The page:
As U.S. workers pause this weekend to mark Labor Day, more of them than ever before are being required to participate in these alternative pay systems. The plans enable companies to have their labor costs more closely track the ups and downs of business cycles—but they also expose employees to those fluctuations.
"Where I think we stand on Labor Day in 2013 is that workers are bearing more risks in their employment relationship than they have at any time in the last quarter century," said Donald Lewin, a compensation and reward expert at the UCLA Anderson School of Management.
Ninety percent of companies now require employees to participate in variable pay plans, up from about 50 percent two decades ago, according to a survey of 1,100 U.S. companies by human resources consulting firm Aon Hewitt.
The dollars tied up in the plans, meanwhile, have quadrupled, from about 4 percent of payrolls in the early 1990s to about 12 percent of payrolls today, according to Aon Hewitt.
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Advocates of the plans say they allow employees to participate in the prosperity of their employers. Caterpillar, for instance, has issued checks worth nearly $2.8 billion over the last three years.
But critics say the plans are also part of a broader transfer of risk from employer to employee that has in recent decades led to the demise of company-paid traditional pension plans and the rise of self-funded, self-directed 401(k)s.
"Variable pay is not just for executives anymore," said Ken Abosch, a compensation expert at Aon Hewitt. "There's been a very strong but consistent trend to push variable pay programs deeper into organizations, and it's become a mainstream pay-for-performance practice."
It is not clear whether ordinary workers have prospered as the plans have proliferated.
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In the early 1990s, when only half of U.S. companies had variable pay programs in place, workers could count on annual pay increases of 5 percent on average, according to Aon Hewitt.
Two decades later, with variable compensation plans in place at 90 percent of all U.S. companies, workers are seeing their pay grow an average of 3 percent each year, Aon Hewitt said.
Executive pay, meanwhile, has jumped by double-digits year after year, rising faster than average salaries, managerial pay or corporate earnings, according to Standard & Poor's annual compensation survey. The key driver? Performance-based compensation.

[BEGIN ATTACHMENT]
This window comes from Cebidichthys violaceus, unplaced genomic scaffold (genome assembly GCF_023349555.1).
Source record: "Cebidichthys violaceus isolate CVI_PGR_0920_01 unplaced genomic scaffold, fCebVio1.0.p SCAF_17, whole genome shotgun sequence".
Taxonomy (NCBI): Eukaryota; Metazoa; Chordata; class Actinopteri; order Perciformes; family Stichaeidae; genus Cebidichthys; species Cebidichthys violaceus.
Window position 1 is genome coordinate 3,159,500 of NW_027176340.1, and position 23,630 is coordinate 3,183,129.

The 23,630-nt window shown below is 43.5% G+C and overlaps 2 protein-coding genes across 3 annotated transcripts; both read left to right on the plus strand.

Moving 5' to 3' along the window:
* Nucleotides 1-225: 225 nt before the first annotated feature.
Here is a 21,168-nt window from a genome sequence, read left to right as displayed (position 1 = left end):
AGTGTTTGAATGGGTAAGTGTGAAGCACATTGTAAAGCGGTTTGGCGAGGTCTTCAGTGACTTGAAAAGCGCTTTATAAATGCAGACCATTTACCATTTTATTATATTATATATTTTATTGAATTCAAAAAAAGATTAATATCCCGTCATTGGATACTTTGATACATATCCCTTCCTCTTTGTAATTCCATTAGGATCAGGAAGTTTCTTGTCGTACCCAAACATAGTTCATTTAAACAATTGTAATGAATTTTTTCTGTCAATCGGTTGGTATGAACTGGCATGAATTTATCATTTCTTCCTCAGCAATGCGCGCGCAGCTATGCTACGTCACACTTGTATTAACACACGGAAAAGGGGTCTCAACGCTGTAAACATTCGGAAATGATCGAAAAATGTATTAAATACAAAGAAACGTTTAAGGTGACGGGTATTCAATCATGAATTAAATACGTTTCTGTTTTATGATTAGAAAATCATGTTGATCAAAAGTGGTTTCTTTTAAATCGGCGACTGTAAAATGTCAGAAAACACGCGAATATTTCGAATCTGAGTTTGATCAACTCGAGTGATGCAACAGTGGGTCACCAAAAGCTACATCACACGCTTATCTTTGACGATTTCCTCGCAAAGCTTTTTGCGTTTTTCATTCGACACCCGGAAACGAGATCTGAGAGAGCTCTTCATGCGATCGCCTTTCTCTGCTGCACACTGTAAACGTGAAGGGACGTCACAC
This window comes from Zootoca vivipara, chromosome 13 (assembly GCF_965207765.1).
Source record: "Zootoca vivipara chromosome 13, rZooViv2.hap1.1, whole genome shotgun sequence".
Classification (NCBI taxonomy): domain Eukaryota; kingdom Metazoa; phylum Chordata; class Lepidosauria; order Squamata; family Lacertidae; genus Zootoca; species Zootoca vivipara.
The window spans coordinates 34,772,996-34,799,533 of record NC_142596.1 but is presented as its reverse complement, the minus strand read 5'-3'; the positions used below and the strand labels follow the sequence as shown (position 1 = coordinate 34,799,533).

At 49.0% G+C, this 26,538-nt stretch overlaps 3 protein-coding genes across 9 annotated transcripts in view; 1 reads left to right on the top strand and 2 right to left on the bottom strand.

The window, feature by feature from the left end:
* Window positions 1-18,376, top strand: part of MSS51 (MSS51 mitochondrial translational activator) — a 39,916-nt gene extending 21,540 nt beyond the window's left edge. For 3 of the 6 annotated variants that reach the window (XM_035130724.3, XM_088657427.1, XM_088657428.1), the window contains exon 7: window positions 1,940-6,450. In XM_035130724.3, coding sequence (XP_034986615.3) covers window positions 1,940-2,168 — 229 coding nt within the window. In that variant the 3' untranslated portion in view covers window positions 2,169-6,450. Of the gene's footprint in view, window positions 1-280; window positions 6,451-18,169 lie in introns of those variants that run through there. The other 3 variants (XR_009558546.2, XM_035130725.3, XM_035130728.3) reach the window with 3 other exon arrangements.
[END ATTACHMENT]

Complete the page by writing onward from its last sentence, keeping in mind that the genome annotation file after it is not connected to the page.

"Cynics say that variable pay is just a thinly disguised way to get executives more money," said Kerry Chou, a senior practice leader with WorldatWork, a non-profit trade association for compensation professionals.
The "pay-at-risk" plan at Caterpillar, like similar incentive programs at thousands of other U.S. companies, accounts for between 8 percent and 64 percent of an employee's annual compensation, depending upon pay grade.
Yet the payouts can roller coaster in ways that seem unrelated to the company's actual performance, and create uncertainty around what employees actually get paid for the work they do.
In March 2012, shortly after Caterpillar closed out what was at the time the most profitable year since its founding, it distributed a record $1.2 billion to the roughly 50 percent of its 120,000 global workers who participate in the plan.
The next year, the Peoria, Ill., company did even better, with sales up 10 percent and earnings-per-share up 15 percent. But the payout to employees plunged 31 percent. The reason: The results, while impressive and an all-time record, fell short of internal targets set by management.
Doug Oberhelman, Caterpillar's chairman and chief executive, was not exempted. His short-term incentive pay dropped 34 percent last year, according to securities filings. But unlike many rank-and-file employees, Oberhelman also participates in a medium-term incentive plan, which pays out cash each year based on three-year performance measures, providing a cushion from annual fluctuations.
As a result, Oberhelman's total cash incentive pay rose 2 percent last year, and his overall compensation jumped 32 percent, according to SEC filings.
Caterpillar spokesman Jim Dugan said in a statement that the anticipated reduction in short-term incentive pay for 2013 would "impact Doug Oberhelman's compensation significantly in total cash terms." Dugan added that "the value of other compensation components will also significantly impact his total compensation" but declined to be more specific.
Lewin at the UCLA Anderson School of Management said top executives often have added features in their "pay-at-risk" program that rank-and-file employees do not enjoy. That sometimes leaves ordinary workers more exposed to the ups and downs of corporate performance than executives.
Lewin said he believed that disconnect was contributing to the growing income gap that President Barack Obama—in a speech this summer just down the road in Galesburg, Illinois—said was threatening to strain the country's social fabric.
"It's a huge issue and feeds into the problem of income inequality in the United States," said Lewin.